Thursday, December 17, 2015

Remembering Phil Smart, Jr: The Leader as Good King

Well before he succumbed to cancer on December 3, 2015, my long-time client and friend, Phil Smart, Jr, asked me to speak at his memorial service when his time finally came.  I was deeply touched and honored by his request, and, of course, agreed to do so.  Phil was a very organized fellow.  He gave his wife, Sally, and those of us who were asked to participate in the service, clear instructions.  There were three of us who were asked to give “friend appreciations” and we were to keep our remarks to five or six minutes—no small challenge.  I was asked to speak specifically about the process on which Phil and I collaborated to develop his business culture and strategy.  What follows is an expanded version of the remarks I shared at the memorial service that was held on December 14th, 2015 at University Presbyterian Church in Seattle.

Here is what Phil asked me to speak about:

I met him at a seminar I gave on leadership for Mercedes-Benz in March of 1995.  He was the first to approach me during the mid-morning break.  I was immediately struck by his bright eyes and open-heartedness.  As we chatted briefly, he seemed to me less a business man and more someone already on the path to becoming The Good King, a concept from the book King, Warrior, Magician Lover, I was about to introduce in the seminar. The Good King is a model of a kind of leadership substantially different from what I had generally seen in business.  The Good King creates right order for his kingdom, so that blessings and creativity occur at every level.  He creates this order by first developing it in himself, through knowledge of his own inner emotional, spiritual and mental dynamics.  In other words, The Good King is a person of self-reflection, committed to discovering the deep truths about himself so that he can continuously grow and bring wise rule to his realm.   

This may sound like a fairy tale, but it’s quite doable in the real world and is a far better choice than the various degrees of autocratic leadership I’ve witnessed in more than forty years in the business world.  It can apply not only to leadership of a business, but also a family, a sports team, a religious group, a non-profit, any organization.  Over lunch that day, Phil told me that while financial success mattered to him, he was more passionate about his own personal growth and the growth of his people. 

A rich capacity for self-reflection and deep self-correction is not, in my experience, the norm among business people.  But Phil had it in abundance and he was “all in” for the long-term process I proposed.

In the following years, he sent more than half his people to my four and a-half day group leadership retreat in California and attended himself.  He demonstrated an extraordinary degree of openness and honesty, which made it safer for the rest of the group to do the same.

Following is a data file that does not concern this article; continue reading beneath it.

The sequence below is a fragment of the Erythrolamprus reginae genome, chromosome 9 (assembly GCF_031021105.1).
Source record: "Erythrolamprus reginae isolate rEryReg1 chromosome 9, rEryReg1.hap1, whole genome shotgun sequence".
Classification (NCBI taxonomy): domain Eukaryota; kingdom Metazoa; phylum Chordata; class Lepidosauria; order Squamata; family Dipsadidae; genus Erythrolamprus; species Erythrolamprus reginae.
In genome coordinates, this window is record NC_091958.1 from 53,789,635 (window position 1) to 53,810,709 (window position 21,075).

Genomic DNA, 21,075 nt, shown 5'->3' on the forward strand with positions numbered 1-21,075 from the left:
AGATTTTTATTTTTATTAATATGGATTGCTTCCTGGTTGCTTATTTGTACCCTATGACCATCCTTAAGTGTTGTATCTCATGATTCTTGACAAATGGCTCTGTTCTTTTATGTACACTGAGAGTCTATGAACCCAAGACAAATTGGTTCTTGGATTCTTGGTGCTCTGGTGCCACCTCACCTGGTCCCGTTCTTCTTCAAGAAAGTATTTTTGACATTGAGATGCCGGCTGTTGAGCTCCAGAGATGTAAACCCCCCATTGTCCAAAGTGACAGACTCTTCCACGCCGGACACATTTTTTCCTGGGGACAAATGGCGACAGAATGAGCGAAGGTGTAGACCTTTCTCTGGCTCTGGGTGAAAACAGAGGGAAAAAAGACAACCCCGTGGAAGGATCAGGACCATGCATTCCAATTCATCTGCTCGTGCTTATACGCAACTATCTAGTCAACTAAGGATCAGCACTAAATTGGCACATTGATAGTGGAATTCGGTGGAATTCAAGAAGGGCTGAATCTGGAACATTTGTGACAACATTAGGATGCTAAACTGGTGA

Over many months, he put the entire store through a two day education in teamwork, and another two days in vision.  All of our workshops gave people an opportunity to share personal as well as professional aspects of their lives, if they chose.  Most did and Phil, who attended both as a full participant,  subsequently told me that he had come to know many of his people better in a few days than he had in twenty years.  He relished this kind of deep connection.

All managers and a few other key people were offered 3-day one-on-one retreats with me in California.  Almost all accepted.  Phil actually came for this three times over the years.

In 2000, I conducted a two-week leadership experience in Peru for my clients.  We were fifteen in all from a half-dozen different organizations. Phil wasn’t able to make it at the time but he was generous in giving time off to the two from the organization who did come, and helped me with a scholarship for one of them who couldn’t quite pull together the whole fare by himself.

Back at the store, year after year, we conducted regular Employee Satisfaction Surveys, Town Hall Meetings, Vision Team meetings and company dinners. 

He had me there at 600 East Pike monthly, bi-monthly or quarterly for close coaching to help him keep the whole process going.  He continued to actively participate every step of the way, remaining open and emotionally available.  

How many business people have you met in your life who would be likely to make and sustain such a commitment?  But Phil was not typical  He was a man of many faiths, not just his religious faith.  He had faith in his people.  He had faith in me.  He had faith in himself. He understood, as few do, that every organization, no matter what its purpose, is first and foremost a community of human beings, each needing and deserving respect.

Across more than fifteen years and two painful recessions, he was steady in his commitment…and his faith in nurturing his culture was borne out with financial success and exceptional employee loyalty.  It was common at Phil Smart Mercedes-Benz to find folks who had worked there ten, fifteen, twenty or more years.

So many leaders lose pieces of their humanity as they gain power and financial success.  Phil’s humanity increased.  No wonder people loved him.  He was a very rare man